- Dipali Cunningham
A brief history of 6 day races from Wikipedia begins in 1867 when Edward Payson Weston walked from Portland, Maine to Chicago, Illinois in 25 days, a distance of 2,134 km (1,326 mi), earning him $10,000 and national fame. In 1874 Weston walked his first six-day race and was challenged by Daniel O’Leary, who completed 500 miles (800 km) in 153 hours. The big battle took place in Chicago in November 1875 with O’Leary emerging victorious with 503 miles (810 km) and Weston finished with 451 miles (726 km).
In a re-match in 1877 O’Leary was victorious again and the excitement created enough interest for Sir John Dugdale Astley, a British Member of Parliament, to inaugurate a series of 6 day races to determine the “Long distance Champion of The World”. These became known as the “Astley Belt” races and cash prizes were offered. O’Leary won the first two and was thwarted by Charles Rowell in his quest for three in a row. Weston won the fourth, setting a record of 550 miles (890 km) and Rowell won the final three multiday races to permanently keep the Astley Belt.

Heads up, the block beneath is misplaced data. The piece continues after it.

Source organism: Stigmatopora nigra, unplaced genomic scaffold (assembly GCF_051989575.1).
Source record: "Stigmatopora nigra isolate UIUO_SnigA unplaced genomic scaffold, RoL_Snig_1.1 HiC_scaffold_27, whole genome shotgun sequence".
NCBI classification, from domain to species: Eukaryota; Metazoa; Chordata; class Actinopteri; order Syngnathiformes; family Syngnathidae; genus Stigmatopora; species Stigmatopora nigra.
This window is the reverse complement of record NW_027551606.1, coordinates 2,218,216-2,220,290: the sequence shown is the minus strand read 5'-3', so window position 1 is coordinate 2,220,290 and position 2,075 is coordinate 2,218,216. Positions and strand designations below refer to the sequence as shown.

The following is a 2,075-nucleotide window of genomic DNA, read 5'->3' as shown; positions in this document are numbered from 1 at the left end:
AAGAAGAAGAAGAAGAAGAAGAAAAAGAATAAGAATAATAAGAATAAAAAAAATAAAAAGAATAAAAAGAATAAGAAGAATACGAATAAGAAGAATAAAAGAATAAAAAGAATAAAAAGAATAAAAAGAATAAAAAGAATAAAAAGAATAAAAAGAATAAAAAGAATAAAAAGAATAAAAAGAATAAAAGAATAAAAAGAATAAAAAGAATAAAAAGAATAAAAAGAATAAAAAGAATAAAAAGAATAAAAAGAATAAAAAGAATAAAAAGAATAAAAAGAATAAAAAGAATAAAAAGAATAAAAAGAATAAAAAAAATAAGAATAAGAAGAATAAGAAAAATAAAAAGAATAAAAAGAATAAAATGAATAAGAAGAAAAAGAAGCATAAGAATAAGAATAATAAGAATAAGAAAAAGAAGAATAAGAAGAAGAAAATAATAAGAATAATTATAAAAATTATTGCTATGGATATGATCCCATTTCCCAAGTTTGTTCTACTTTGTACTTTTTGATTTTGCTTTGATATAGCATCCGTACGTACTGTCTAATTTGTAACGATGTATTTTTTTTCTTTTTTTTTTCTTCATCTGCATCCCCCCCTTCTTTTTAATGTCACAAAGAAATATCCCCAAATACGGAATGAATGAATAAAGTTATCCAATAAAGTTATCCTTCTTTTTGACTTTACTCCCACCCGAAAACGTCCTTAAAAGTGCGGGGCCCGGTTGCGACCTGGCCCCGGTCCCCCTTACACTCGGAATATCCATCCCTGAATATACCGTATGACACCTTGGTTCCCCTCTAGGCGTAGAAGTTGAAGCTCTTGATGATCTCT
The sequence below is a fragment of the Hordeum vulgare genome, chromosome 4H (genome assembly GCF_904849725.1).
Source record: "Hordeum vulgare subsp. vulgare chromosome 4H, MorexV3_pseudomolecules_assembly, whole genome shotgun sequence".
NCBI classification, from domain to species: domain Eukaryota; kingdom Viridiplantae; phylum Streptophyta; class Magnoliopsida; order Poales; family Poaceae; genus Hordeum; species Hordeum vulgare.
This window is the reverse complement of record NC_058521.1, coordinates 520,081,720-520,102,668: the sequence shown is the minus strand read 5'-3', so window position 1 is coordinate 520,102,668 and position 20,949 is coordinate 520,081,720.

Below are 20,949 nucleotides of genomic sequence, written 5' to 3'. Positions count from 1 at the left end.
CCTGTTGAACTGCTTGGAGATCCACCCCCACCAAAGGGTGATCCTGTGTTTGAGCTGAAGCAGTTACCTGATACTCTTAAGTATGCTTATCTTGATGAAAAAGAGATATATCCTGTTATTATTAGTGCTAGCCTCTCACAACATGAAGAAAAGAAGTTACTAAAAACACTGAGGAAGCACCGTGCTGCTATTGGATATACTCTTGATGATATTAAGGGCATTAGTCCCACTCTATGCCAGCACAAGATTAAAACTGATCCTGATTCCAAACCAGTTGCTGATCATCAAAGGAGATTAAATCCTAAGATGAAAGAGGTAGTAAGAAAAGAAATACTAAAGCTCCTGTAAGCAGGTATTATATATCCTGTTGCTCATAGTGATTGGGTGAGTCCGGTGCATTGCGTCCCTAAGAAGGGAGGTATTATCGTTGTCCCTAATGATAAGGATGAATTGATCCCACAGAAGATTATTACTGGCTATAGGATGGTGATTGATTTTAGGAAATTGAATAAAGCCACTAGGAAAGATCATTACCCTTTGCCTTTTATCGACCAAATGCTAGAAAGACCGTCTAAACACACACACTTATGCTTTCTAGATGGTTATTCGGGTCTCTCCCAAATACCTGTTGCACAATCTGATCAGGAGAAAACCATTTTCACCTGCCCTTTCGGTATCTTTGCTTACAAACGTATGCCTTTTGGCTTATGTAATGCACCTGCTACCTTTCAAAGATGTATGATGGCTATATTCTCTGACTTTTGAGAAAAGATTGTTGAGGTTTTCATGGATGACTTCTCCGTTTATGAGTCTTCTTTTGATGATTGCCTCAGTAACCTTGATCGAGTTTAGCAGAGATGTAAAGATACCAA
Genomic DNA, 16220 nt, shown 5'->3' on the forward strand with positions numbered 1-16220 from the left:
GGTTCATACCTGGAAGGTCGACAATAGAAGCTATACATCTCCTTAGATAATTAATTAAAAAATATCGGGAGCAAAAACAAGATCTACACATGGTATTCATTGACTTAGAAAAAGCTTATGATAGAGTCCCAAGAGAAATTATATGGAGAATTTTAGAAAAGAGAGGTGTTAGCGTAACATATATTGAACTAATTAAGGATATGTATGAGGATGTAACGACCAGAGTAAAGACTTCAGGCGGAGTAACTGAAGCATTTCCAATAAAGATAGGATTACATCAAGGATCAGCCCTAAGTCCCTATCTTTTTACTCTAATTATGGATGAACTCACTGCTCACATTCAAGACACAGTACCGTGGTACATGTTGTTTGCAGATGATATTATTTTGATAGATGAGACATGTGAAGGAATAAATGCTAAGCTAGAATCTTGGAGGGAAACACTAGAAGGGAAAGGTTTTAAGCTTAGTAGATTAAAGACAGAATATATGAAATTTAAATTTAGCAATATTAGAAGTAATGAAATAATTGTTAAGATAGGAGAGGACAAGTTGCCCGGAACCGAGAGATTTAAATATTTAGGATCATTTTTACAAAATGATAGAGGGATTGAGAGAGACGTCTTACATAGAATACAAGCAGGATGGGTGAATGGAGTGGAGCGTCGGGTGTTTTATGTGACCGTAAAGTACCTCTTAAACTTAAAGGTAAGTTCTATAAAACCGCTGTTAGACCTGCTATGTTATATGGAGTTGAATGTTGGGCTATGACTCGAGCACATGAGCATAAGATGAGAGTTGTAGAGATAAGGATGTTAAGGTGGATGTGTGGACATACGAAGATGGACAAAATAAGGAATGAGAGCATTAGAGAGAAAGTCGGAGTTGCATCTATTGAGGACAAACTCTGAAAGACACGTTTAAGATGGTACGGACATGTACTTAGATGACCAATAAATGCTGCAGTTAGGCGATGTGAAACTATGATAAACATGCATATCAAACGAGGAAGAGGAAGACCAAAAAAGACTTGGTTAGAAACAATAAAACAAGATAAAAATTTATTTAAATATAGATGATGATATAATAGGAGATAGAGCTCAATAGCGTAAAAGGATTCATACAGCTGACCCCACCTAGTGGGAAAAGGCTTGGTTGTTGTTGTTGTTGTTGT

The first women’s six-day race took place in 1879 and was won by Bertha Von Berg with 372 miles (599 km). In 1880, Fred Hitchborn set a new record of 565 miles (909 km) earning $17,000 dollars, a fortune at the time. By the early 1890s the six-day races were in decline and no longer drawing the public or offering large prizes. It wasn’t until Don Choi hosted a 6 Day race in 1980 in California that interest began to grow again.
Briton Mike Newton became the first man to cover 500 miles/800km in a modern 6 day race at Nottingham in November 1981. In 1982, Tom O’Reilly took the six-day total to 576 miles/927km. In 1984 Yiannis Kouros twice ran over 1,022 km (635 mi) setting a new world record that would stand until 2005 when he broke his own record again with 1,036 km (644 mi) at the Cliff Young Australian 6-day race in Colac, Australia.
The last 6 day race that took place in the UK was 13 /19 October 1990 when James Zarei of the UK won the Gateshead 6 Day with 1001.505 km
The women’s world record was broken by Australia’s Dipali Cunningham in 1998 when she covered 504 miles (811 km) at the Sri Chinmoy six-day race on Wards Island in New York in very wet conditions. In 2001 Cunningham set a new Women’s road best of 510 miles (820 km). In 2009 Dipali reset her own record on the road for six days with 513 miles.
The History of the 6 day race Andy Milroy